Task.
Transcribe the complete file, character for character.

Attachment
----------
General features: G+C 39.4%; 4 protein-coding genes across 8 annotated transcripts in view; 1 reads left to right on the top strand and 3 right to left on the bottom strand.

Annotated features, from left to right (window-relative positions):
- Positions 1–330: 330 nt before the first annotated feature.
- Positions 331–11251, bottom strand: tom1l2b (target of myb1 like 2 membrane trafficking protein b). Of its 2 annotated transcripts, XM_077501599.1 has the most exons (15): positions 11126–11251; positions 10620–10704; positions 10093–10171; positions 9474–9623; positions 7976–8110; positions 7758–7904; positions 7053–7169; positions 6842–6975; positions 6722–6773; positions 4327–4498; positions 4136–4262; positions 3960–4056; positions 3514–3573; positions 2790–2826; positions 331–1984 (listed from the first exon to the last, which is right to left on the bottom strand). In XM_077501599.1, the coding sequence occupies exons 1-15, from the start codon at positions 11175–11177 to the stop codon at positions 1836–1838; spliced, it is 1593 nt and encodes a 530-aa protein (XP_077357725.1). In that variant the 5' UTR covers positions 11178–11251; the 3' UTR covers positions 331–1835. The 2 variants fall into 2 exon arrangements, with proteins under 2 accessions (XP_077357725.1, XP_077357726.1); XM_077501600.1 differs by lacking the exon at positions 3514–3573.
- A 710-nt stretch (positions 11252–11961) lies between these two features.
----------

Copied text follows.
General features: G+C 39.4%; 4 protein-coding genes across 8 annotated transcripts in view; 1 reads left to right on the top strand and 3 right to left on the bottom strand.

Annotated features, from left to right (window-relative positions):
- Positions 1–330: 330 nt before the first annotated feature.
- Positions 331–11251, bottom strand: tom1l2b (target of myb1 like 2 membrane trafficking protein b). Of its 2 annotated transcripts, XM_077501599.1 has the most exons (15): positions 11126–11251; positions 10620–10704; positions 10093–10171; positions 9474–9623; positions 7976–8110; positions 7758–7904; positions 7053–7169; positions 6842–6975; positions 6722–6773; positions 4327–4498; positions 4136–4262; positions 3960–4056; positions 3514–3573; positions 2790–2826; positions 331–1984 (listed from the first exon to the last, which is right to left on the bottom strand). In XM_077501599.1, the coding sequence occupies exons 1-15, from the start codon at positions 11175–11177 to the stop codon at positions 1836–1838; spliced, it is 1593 nt and encodes a 530-aa protein (XP_077357725.1). In that variant the 5' UTR covers positions 11178–11251; the 3' UTR covers positions 331–1835. The 2 variants fall into 2 exon arrangements, with proteins under 2 accessions (XP_077357725.1, XP_077357726.1); XM_077501600.1 differs by lacking the exon at positions 3514–3573.
- A 710-nt stretch (positions 11252–11961) lies between these two features.